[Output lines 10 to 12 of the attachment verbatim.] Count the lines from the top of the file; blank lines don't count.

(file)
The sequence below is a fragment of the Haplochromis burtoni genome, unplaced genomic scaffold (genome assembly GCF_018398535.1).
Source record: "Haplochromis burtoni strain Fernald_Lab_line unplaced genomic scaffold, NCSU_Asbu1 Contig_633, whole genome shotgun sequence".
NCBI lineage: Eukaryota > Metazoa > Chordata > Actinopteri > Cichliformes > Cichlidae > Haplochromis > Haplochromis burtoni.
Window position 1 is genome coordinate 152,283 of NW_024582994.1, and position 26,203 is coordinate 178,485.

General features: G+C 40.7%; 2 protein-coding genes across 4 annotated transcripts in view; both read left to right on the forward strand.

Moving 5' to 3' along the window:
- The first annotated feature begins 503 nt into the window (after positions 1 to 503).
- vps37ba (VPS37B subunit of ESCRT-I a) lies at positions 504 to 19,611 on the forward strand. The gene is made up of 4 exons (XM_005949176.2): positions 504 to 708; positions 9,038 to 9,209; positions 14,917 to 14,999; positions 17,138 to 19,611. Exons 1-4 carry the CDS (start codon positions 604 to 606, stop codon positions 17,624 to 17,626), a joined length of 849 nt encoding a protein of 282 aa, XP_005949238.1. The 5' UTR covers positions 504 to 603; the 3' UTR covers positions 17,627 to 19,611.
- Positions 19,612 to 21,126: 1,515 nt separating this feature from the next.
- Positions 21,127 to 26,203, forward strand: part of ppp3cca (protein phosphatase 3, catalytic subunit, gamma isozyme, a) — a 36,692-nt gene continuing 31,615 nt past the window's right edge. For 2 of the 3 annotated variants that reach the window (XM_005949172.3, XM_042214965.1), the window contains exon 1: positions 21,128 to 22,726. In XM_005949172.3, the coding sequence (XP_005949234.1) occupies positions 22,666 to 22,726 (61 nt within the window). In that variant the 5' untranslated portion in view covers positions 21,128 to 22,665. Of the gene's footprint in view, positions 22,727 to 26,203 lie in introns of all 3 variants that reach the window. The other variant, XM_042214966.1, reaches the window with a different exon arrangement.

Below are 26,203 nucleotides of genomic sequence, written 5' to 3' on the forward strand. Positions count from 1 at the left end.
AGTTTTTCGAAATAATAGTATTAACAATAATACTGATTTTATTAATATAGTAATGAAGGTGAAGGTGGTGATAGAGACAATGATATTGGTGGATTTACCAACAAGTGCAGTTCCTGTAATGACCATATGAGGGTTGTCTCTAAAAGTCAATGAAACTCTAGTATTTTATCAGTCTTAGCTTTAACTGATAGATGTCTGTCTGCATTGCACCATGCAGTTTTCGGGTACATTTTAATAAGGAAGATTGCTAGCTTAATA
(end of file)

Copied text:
- Positions 21,127 to 26,203, forward strand: part of ppp3cca (protein phosphatase 3, catalytic subunit, gamma isozyme, a) — a 36,692-nt gene continuing 31,615 nt past the window's right edge. For 2 of the 3 annotated variants that reach the window (XM_005949172.3, XM_042214965.1), the window contains exon 1: positions 21,128 to 22,726. In XM_005949172.3, the coding sequence (XP_005949234.1) occupies positions 22,666 to 22,726 (61 nt within the window). In that variant the 5' untranslated portion in view covers positions 21,128 to 22,665. Of the gene's footprint in view, positions 22,727 to 26,203 lie in introns of all 3 variants that reach the window. The other variant, XM_042214966.1, reaches the window with a different exon arrangement.

Below are 26,203 nucleotides of genomic sequence, written 5' to 3' on the forward strand. Positions count from 1 at the left end.
AGTTTTTCGAAATAATAGTATTAACAATAATACTGATTTTATTAATATAGTAATGAAGGTGAAGGTGGTGATAGAGACAATGATATTGGTGGATTTACCAACAAGTGCAGTTCCTGTAATGACCATATGAGGGTTGTCTCTAAAAGTCAATGAAACTCTAGTATTTTATCAGTCTTAGCTTTAACTGATAGATGTCTGTCTGCATTGCACCATGCAGTTTTCGGGTACATTTTAATAAGGAAGATTGCTAGCTTAATA